Ordinary daily activities are so linked with the Sun's position in the sky that it is natural that civil timekeeping is based on the hour angle of the Sun (HAS) instead of the hour angle of the first point of Aries. This is known as apparent solar time (AST):

AST = HAS

and is zero when the Sun crosses the observer's meridian.

An apparent solar day is defined as the time interval between successive passages of the Sun across the observer's meridian. The time it takes the Sun to return to the same point in the sky each day is slightly longer than one sidereal day, which is the time it takes the stars to return to the same point in the sky each night. This is illustrated in Figure 20.

 figure 20: Solar and sidereal time. An observer at O1 on the surface of the Earth observes the Sun and a star on the meridian. Taking the distance of the star to be effectively infinite compared to the Sun, the observer will next observe the star to transit at O2 when the Earth has rotated once on its axis. However, in the time the Earth has taken to rotate once on its axis, it has also moved in its orbit around the Sun by 360/365.25=0.99°, from position E1 to E2. The Earth will thus have to rotate on its axis until the observer is at O3 for the Sun to appear again on the meridian. The apparent solar day is therefore longer than the sidereal day by a time interval equal to the time it takes the Earth to rotate on its axis by the angle 360°/365.25, i.e. approximately 4 minutes. Given that an apparent solar day is 24 solar hours in length, this means that a sidereal day is only 23h56m long in solar units and represents the rotation period of the Earth. Another way of expressing this is that the Sun appears to move backwards amongst the stars by 4 minutes (or 1°) each day.

Each type of day (apparent, solar and sidereal) can be divided into hours, minutes and seconds, but the solar version of each is 24h/23h56m = 1.0028 times or 0.28% longer than the sidereal equivalent.

A sidereal day has a constant length, apart from small fluctuations in the Earth's rotation rate. However, because the Earth's orbit around the Sun is an ellipse, the Earth's orbital speed varies during the year, causing an apparent solar day to vary in length, i.e. the rate of motion of the Sun on the ecliptic is not uniform. For this reason, and also because the ecliptic is inclined to the celestial equator (along which the Sun's hour angle is measured), the rate of change of the hour angle of the Sun varies from day to day. Hence the apparent solar time, which is the time measured by a sundial, is not convenient for most modern purposes because of its variability. Instead, astronomers use mean solar time (MST), which is measured in terms of a fictitious body called the mean sun that moves along the celestial equator with a uniform motion in right ascension equal to the mean motion of the real Sun (about 4 minutes of right ascension per day). The time between successive passages of the mean Sun over the observer's meridian is then constant. This time interval is called a mean solar day. If the hour angle of the mean sun is HAMS, we can write:

MST = HAMS +/- 12h.

The 12h correction is put in to make the mean solar time 0h at mean midnight rather than at mean noon when the Sun crosses the meridian. The plus sign is used when the HAMS lies between 0h and 12h and the minus sign when the HAMS lies between 12h and 24h.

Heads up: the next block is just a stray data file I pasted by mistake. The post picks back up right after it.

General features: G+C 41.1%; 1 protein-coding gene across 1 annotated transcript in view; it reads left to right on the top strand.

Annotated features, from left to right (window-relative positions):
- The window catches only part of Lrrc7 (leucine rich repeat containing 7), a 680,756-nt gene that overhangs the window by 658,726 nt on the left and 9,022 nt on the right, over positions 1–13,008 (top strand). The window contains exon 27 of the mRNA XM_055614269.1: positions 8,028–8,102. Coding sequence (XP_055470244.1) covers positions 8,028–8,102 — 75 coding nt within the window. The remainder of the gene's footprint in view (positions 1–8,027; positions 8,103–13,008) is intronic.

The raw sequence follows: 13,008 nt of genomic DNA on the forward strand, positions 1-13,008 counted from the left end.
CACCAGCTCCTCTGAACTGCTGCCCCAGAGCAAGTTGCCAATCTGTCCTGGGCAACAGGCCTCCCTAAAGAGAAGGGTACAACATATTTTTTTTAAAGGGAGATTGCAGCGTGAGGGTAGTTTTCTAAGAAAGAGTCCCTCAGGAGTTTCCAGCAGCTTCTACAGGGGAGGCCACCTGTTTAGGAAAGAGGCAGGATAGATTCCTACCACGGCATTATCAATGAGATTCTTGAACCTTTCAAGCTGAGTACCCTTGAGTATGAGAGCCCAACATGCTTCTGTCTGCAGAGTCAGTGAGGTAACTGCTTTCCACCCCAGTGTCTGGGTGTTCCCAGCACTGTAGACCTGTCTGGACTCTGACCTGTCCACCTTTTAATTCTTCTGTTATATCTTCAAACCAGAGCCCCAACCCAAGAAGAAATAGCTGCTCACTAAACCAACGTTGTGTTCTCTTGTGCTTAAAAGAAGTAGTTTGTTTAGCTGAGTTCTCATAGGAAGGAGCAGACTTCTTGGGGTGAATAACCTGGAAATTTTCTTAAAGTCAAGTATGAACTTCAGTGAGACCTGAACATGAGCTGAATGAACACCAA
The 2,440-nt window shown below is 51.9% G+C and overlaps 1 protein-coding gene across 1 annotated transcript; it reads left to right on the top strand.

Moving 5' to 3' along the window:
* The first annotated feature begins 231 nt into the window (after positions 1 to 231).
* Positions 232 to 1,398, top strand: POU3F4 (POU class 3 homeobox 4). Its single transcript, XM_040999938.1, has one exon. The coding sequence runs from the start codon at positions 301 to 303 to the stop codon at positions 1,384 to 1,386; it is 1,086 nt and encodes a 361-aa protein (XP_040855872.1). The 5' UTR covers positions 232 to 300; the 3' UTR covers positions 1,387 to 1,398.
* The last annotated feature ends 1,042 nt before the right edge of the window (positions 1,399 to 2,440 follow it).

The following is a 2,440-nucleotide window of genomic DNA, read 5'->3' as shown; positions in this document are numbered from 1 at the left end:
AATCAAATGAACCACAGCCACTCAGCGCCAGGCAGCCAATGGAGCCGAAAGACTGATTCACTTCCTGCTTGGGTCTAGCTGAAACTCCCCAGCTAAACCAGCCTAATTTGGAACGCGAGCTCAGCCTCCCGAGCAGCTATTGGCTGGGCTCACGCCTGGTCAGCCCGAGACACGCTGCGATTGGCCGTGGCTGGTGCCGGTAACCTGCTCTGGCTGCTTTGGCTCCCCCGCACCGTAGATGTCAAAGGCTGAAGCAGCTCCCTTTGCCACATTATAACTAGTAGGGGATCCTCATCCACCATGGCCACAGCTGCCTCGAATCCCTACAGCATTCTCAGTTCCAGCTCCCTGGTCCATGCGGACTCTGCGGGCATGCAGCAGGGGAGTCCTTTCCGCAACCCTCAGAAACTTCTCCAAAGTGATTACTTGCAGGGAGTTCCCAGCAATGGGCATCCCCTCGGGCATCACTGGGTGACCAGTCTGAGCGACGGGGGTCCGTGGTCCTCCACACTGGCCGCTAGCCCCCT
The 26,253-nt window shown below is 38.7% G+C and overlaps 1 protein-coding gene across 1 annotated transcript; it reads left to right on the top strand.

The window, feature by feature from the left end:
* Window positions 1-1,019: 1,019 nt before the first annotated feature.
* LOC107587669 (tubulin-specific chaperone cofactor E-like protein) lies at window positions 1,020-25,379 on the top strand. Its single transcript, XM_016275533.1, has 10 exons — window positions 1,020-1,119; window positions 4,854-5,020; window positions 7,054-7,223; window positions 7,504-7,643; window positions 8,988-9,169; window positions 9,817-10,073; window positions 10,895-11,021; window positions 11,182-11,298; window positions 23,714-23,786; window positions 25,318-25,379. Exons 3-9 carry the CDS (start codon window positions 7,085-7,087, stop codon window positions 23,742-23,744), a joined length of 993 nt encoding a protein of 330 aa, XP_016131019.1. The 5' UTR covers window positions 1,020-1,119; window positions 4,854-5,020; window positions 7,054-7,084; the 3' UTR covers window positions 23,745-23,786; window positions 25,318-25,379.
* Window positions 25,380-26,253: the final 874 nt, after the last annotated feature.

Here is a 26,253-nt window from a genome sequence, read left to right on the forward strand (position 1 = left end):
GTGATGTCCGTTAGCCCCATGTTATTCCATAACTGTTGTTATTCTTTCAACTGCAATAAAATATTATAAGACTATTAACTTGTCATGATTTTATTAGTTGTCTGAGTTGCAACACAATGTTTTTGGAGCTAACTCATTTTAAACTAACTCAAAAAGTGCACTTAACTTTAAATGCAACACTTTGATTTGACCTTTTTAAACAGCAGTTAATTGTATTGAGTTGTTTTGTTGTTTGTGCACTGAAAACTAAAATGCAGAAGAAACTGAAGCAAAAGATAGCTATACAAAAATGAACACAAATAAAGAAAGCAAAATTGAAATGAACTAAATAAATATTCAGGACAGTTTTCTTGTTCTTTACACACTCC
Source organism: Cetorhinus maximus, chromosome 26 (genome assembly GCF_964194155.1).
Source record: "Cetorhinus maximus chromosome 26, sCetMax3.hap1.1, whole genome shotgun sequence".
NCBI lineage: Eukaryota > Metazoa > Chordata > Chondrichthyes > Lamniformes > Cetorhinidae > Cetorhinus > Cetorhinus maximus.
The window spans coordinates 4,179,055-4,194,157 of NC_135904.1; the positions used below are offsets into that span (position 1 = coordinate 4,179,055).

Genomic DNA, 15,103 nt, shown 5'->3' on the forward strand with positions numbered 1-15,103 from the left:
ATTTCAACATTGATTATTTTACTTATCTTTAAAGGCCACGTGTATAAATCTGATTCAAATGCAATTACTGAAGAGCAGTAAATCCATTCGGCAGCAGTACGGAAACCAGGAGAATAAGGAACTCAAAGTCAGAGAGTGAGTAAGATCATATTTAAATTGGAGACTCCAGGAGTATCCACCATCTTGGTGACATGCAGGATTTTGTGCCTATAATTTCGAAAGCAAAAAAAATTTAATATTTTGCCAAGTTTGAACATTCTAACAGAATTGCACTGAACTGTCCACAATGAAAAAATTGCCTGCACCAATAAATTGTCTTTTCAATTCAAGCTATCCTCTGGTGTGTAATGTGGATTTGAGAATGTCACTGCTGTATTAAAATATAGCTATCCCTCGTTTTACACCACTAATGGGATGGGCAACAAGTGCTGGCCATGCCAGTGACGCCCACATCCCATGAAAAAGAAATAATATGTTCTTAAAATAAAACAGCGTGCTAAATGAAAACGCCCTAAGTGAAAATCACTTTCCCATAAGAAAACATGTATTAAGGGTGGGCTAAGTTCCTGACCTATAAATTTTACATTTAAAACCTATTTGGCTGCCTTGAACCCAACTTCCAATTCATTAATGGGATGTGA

To define the relationship between the positions of the real Sun and the mean sun we have to consider the concept in more detail. The situation is depicted in Figure 21. The problem is to obtain a body related to the real Sun, S, but which moves so that its right ascension increases at a constant rate. It is solved in two stages:

 1 The Sun is said to be at perigee, R, when it is nearest to the Earth. This occurs once per year around January 1st. A fictitious body called the dynamical mean sun, D, is introduced which starts off from perigee with the Sun, moves along the ecliptic with the mean angular velocity of the Sun and consequently returns to perigee at the same time as the Sun.
 2 When this dynamical mean sun, moving in the ecliptic, reaches the first point of Aries, , the mean sun, M, starts off along the celestial equator with the Sun's mean angular velocity, returning to at the same time as the dynamical mean sun.

 figure 21: The positions of the Sun, the mean sun, the dynamical mean sun and the perigee on the celestial sphere. The meridian from the north celestial pole (NCP) through the Sun meets the celestial equator at B so that the arc B is the Sun's right ascension (RAS). The right ascension of the mean sun, RAMS, is the arc M. The quantity BM is referred to as the equation of time, E, and is defined by the relation:

E = RAMS - RAS.

The equation of time varies from a value of about -14.25m to about +16.25m throughout the year as the mean sun and the Sun get ahead of each other, as shown in Figure 22.

 figure 22: The annual variation of the equation of time. Many sundials carry a table of values of the equation of time at various dates throughout the year, enabling the observer to deduce mean solar time from the apparent solar time given by the sundial. An example is shown in Figure 23.

 figure 23: A photograph of an equatorial sundial, clearly showing the shadow cast by the gnomon. The equation of time is marked on the stone slab at the foot of the sundial. Given the relation LST = RAX + HAX we derived earlier, we can write

LST = RAS + HAS = RAMS + HAMS

and hence

E = HAS - HAMS.

The equation of time is therefore equal to the difference in hour angle between the real Sun and the mean sun.

©Vik Dhillon, 30th September 2009